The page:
TOKYO (Reuters) – Japan’s new prime minister, Fumio Kishida, this week set Oct. 31 as the date for a national election for the lower house of parliament.
The ruling Liberal Democratic Party (LDP) and its junior coalition partner currently have a near two-thirds majority of the 465 seats in the house, and Kishida is hoping they retain a majority.
Here are key facts about Japan’s main political parties.
LIBERAL DEMOCRATIC PARTY
Number of lower house seats currently held: 274
The LDP has nurtured close ties with business and the bureaucracy, and has been in power almost non-stop since its formation, aside from a three-year hiatus between 2009-2012.
Under Shinzo Abe’s leadership the LDP reclaimed its status as the party of government in 2012.
Abe led the LDP to three victories in lower house elections, and in doing so became Japan’s longest serving prime minister. He stepped down last year citing ill health.
Under his “Abenomics” stimulus policies, share prices and corporate profits boomed, but household wealth shrank as companies have been reluctant to boost wages.
While still pursuing economic growth, Kishida has made narrowing the wealth gap part of his agenda.
The LDP proposes revising the U.S.-drafted, pacifist constitution in four areas, including enshrining the role of the Self Defence Forces.
For all the lingering anxiety over nuclear power plants since the 2011 Fukushima disaster, Kishida believes nuclear energy should remain an option for Japan to ensure stable and affordable electricity.
Number of lower house seats currently held: 29
The Komeito, founded by members of the Soka Gakkai Buddhist sect, was a junior partner in LDP-led governments for 10 years until the ruling alliance’s defeat in the 2009 election. But it returned to power with the LDP in the December 2012 election.
Komeito is more moderate on security issues than the LDP. When it comes to economic policies, the party seeks to defend the interests of less well-off citizens. Last year, Komeito pressed ahead with a programme to pay out 100,000 yen ($896) per citizen to help them cope with the pandemic.
CONSTITUTIONAL DEMOCRATIC PARTY OF JAPAN (CDPJ)
Number of lower house seats currently held: 110
The centre-left CDPJ is Japan’s largest opposition party. Although it was only formed last year, the CDPJ’s roots lie in the Democratic Party of Japan, which succeeded in defeating the LDP-Komeito alliance in 2009, and held power for three years.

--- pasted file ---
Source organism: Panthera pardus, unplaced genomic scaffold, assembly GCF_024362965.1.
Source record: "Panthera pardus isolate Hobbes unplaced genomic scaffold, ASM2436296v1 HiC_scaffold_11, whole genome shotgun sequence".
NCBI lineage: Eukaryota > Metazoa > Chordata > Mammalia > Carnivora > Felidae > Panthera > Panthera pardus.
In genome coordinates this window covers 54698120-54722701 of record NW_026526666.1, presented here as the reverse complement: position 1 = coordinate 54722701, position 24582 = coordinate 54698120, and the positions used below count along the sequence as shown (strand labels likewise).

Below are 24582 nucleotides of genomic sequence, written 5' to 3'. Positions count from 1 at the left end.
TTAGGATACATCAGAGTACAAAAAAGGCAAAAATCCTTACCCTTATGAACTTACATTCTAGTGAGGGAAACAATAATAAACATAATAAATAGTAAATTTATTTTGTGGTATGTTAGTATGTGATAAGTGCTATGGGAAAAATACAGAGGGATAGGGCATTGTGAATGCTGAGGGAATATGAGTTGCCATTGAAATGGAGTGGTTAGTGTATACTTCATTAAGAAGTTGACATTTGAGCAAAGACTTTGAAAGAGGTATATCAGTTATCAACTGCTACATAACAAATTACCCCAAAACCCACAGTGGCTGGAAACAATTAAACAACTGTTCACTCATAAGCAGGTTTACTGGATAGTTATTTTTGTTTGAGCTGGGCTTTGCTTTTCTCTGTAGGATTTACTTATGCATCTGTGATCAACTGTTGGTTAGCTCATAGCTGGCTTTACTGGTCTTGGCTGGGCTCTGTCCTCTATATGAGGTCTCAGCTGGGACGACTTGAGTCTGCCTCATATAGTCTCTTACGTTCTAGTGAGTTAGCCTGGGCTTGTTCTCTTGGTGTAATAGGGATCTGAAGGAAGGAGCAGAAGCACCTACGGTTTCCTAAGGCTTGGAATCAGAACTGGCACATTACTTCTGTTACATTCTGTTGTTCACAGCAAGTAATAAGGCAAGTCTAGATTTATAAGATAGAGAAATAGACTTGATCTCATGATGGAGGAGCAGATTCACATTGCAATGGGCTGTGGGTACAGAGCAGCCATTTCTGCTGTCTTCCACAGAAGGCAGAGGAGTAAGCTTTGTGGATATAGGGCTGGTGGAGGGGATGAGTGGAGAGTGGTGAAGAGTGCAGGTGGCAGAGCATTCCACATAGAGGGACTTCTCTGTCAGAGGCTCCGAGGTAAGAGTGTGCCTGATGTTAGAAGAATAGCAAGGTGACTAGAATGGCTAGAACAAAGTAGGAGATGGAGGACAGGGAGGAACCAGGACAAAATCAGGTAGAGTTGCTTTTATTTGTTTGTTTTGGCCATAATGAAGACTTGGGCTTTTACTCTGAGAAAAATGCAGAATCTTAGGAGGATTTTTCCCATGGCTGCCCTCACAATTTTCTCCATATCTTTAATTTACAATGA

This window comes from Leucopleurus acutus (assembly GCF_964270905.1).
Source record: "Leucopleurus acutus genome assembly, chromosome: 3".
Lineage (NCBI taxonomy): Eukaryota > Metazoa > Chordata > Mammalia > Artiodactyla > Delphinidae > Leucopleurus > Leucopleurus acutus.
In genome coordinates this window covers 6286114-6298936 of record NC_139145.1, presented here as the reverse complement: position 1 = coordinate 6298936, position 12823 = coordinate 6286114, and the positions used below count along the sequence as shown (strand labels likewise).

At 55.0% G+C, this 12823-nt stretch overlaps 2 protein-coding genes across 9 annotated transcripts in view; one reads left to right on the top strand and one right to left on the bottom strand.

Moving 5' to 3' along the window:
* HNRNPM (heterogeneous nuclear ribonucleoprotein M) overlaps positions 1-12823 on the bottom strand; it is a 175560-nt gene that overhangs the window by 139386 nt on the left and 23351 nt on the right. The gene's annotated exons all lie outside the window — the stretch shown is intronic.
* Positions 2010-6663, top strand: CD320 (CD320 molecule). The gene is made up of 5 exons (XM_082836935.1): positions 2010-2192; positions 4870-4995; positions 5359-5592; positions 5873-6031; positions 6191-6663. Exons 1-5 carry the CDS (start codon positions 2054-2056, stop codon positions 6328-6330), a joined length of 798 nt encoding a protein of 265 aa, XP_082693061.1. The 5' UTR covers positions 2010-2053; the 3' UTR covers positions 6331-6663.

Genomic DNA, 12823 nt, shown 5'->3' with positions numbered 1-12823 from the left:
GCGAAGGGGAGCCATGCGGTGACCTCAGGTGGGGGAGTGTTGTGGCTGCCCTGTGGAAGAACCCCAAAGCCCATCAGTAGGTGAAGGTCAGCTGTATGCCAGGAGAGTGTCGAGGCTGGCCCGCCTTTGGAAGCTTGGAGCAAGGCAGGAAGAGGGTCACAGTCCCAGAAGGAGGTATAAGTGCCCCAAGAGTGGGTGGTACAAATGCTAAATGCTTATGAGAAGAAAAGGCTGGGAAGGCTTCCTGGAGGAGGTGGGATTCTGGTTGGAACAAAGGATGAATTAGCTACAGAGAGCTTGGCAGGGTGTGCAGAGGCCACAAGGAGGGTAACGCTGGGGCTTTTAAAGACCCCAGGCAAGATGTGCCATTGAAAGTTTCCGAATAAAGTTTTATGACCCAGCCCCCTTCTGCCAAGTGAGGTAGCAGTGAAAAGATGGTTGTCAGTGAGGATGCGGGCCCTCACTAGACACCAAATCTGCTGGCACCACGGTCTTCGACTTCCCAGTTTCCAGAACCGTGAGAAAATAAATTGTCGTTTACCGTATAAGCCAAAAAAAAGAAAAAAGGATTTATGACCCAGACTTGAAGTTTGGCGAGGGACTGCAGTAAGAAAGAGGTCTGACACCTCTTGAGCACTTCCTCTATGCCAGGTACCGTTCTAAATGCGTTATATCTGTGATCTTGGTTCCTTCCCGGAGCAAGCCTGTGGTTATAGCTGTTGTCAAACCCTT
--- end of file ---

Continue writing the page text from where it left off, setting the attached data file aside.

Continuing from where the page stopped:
The party advocates halving the sales tax to 5% temporarily, in order to cushion the blow from the pandemic.
Its climate change policies are more ambitious than the LDP’s. The CDPJ has targeted cutting greenhouse gas emissions by 55% or more from 2013 levels by 2030, compared with the government’s target of a 46% reduction.
An Asahi daily survey showed on Wednesday 13% of those polled plan to vote for the CDPJ in the upcoming election, far behind the LDP’s 41%.
JAPANESE COMMUNIST PARTY (JCP)
Number of lower house currently held: 12
A party with a history of nearly a century, the JCP calls for doubling the number of hospital beds for infectious disease patients to better fight the pandemic, and having the wealthy and big companies shoulder more of the tax burden.
JAPAN INNOVATION PARTY (JIP)
Website: https://o-ishin.jp (Japanese only)
Number of lower house currently held: 10
The JIP calls for deregulation, tax cuts and decentralisation of authority to help trigger growth. It favours constitutional revisions and has been seen as a possible ally for the LDP’s push to revise the charter.
DEMOCRATIC PARTY FOR THE PEOPLE (DPFP)
Website: https://new-kokumin.jp (Japanese only)
Number of lower house seats currently held: 8
The party calls for a stimulus package worth 50 trillion yen to support those hit by the coronavirus pandemic. It regards nuclear power as an important option for Japan, until alternative energy sources are firmly established.
Among the other smaller parties, one of the more interest is a regional party Tokyo Citizens First, formed by Tokyo Governor Yuriko Koike. It said earlier this month it would launch a national party and contest the lower house election.
($1 = 111.5700 yen)
(Reporting by Kiyoshi Takenaka; Editing by Simon Cameron-Moore)